Venustraphobia: The Fear of Beautiful Women
It isn't unusual for us to feel nervous when we're forced to interact with people we find attractive. However, what would happen if those nerves turned into a full-blown panic attack, that leaves you rooted to the spot? This is what happens to people who suffer from venustraphobia.
The world of phobias is immense, varied, and truly fascinating. There are many types of phobias out there, from the classic arachnophobia to the complex hippopotomonstrosesquippedaliophobia, the fear of long words. Among the rarest phobias, you’ll find venustraphobia, the fear of beautiful women.
People who suffer from venustraphobia or caligynephobia are afraid of women they find attractive. The mere presence of an attractive woman is enough to cause intense feelings of fear and anxiety. They don’t necessarily even need to interact with the woman directly. Nor do they need to have taken any kind of special emotional or sexual interest in the object of their phobia.
The term venustraphobia is a combination of the word Venus (the Roman goddess of love, beauty, and fertility) and the word phobia, meaning fear.
As you already know, a phobia is an intense and irrational fear. The person will often go to great lengths to avoid the thing that scares them. Those who can’t avoid the object of their phobia often live with constant feelings of great anxiety.
Venustraphobia is generally more common in heterosexual men, although there have also been cases in homosexual and heterosexual women. It can also occur in both adults and children.
As we’ve already mentioned, the main symptoms of phobias in general, and venustraphobia specifically, include excessive and irrational fear of a phobic stimulus, which, in this case, is a woman the person finds attractive.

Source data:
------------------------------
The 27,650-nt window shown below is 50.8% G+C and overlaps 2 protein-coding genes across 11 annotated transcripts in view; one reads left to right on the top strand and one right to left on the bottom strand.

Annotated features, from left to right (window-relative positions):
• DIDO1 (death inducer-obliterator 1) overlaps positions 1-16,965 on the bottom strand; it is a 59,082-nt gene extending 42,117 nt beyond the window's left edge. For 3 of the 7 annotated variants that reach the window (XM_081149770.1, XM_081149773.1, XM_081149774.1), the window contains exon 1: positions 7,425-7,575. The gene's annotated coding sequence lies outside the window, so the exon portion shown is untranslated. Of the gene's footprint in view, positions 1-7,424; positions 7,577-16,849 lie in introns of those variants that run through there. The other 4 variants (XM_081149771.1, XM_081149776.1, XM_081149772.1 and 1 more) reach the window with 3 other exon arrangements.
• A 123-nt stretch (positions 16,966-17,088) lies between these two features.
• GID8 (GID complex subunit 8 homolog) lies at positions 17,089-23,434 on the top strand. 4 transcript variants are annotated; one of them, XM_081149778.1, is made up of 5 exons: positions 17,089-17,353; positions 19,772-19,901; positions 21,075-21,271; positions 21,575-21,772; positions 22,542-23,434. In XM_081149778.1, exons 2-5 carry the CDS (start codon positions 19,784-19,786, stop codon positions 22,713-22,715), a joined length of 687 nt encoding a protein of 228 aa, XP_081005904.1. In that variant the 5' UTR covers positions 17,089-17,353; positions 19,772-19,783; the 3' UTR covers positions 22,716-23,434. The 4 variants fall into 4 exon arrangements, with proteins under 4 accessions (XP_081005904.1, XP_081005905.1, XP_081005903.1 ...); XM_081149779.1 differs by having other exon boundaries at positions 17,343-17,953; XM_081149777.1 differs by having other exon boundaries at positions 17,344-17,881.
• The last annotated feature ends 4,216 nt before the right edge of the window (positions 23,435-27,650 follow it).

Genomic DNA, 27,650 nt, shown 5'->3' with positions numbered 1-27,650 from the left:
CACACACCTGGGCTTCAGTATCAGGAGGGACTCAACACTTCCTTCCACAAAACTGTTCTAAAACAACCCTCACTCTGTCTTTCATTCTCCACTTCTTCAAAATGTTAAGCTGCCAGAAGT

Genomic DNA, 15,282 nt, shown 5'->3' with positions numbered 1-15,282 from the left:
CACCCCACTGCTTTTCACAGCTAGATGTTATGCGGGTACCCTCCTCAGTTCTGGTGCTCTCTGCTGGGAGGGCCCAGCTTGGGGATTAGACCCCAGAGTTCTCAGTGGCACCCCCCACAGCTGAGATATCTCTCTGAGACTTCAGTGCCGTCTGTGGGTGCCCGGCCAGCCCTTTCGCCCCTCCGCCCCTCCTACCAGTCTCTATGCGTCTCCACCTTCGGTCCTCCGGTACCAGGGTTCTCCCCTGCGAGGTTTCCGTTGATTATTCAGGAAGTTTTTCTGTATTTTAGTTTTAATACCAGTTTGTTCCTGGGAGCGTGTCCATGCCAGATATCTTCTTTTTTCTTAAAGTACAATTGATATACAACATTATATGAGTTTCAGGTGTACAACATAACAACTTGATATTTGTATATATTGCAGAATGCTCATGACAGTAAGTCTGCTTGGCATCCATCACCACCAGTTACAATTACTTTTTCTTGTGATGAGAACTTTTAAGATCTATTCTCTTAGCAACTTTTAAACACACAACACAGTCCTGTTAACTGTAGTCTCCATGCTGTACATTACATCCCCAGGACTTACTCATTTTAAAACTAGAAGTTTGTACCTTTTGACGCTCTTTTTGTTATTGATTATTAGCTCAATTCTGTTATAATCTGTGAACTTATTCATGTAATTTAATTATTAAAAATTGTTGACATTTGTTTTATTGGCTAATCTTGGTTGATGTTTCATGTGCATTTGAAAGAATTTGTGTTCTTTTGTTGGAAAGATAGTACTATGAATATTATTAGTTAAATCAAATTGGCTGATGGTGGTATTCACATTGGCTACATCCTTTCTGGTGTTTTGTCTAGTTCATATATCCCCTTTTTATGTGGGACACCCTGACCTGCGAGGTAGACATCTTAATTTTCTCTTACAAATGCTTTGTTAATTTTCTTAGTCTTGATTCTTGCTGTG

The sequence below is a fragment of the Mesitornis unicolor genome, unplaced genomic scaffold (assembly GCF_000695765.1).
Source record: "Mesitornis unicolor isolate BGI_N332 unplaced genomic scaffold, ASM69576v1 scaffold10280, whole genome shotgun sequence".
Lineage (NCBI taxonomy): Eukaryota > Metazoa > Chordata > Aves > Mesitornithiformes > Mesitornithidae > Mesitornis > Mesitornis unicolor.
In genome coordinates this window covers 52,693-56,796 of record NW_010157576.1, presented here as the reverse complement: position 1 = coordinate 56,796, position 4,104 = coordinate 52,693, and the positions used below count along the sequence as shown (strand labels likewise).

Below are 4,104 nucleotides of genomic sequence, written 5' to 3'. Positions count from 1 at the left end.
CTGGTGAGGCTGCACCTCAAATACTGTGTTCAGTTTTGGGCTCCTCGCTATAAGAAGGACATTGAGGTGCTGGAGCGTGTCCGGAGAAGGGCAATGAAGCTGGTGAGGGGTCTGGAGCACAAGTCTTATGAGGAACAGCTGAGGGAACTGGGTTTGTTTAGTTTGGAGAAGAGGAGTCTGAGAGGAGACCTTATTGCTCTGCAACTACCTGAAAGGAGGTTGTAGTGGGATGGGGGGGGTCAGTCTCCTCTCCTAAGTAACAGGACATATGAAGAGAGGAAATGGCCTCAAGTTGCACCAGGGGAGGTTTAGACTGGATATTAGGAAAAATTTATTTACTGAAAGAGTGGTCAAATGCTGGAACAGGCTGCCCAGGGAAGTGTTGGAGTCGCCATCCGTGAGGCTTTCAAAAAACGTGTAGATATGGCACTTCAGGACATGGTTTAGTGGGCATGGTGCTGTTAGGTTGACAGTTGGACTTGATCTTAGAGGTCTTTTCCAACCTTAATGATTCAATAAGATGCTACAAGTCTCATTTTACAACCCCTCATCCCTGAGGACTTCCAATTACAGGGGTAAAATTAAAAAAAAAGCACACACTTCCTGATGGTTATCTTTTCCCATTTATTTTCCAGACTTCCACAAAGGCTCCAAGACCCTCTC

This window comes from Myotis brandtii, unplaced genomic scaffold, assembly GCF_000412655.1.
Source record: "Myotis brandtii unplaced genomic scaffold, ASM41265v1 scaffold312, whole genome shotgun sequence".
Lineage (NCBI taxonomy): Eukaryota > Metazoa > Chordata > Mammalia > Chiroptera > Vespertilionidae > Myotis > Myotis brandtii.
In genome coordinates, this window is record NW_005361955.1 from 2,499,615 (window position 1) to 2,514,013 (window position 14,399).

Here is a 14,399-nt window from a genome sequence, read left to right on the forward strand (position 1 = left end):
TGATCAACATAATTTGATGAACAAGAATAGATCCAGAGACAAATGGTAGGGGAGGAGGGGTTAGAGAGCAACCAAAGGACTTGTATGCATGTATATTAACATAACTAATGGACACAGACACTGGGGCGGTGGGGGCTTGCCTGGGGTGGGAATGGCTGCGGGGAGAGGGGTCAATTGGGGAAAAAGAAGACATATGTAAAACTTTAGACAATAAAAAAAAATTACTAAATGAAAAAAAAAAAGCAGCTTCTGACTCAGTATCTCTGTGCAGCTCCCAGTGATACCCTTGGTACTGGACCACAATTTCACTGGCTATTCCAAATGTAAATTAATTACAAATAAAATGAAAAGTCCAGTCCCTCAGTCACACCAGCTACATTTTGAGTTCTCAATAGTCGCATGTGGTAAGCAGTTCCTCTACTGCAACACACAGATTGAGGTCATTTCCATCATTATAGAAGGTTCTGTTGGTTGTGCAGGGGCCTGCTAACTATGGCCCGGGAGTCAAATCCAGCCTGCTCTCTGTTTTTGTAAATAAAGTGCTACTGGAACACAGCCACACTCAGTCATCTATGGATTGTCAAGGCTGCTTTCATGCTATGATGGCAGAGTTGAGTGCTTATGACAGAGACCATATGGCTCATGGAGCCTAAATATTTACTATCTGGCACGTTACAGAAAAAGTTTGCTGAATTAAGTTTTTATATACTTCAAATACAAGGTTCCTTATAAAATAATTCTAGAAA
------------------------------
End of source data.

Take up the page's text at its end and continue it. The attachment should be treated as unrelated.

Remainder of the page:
This fear is usually accompanied by avoidance behaviors and feelings of great anxiety and discomfort. The person may also experience the following symptoms:
- Tachycardia (accelerated heart rate).
- Shaky legs.
- Cold sweats.
- Irrational thoughts regarding the amount of danger associated with being close to an attractive woman.
- In serious cases, they may also suffer from dizziness, nausea, and even vomiting.
Like many phobias, venustraphobia can have a massive impact on the lives of those who suffer from it and can become hugely limiting.
Once a person suffers from one episode of venustraphobia, it can often lead to the development of anticipatory anxiety. This means that the person will try to avoid any situation in which they might meet an attractive woman, to the point where they may cut themselves off from others entirely.
While the origins of venustraphobia aren’t entirely clear, and seem to be multicausal in nature, it’s believed that it may be the result of traumatic childhood experiences.
These experiences can range from a divorce or a bad breakup to living with a negligent, indifferent, or abusive mother. In this case, the person comes to associate beautiful women with pain, suffering, and discomfort.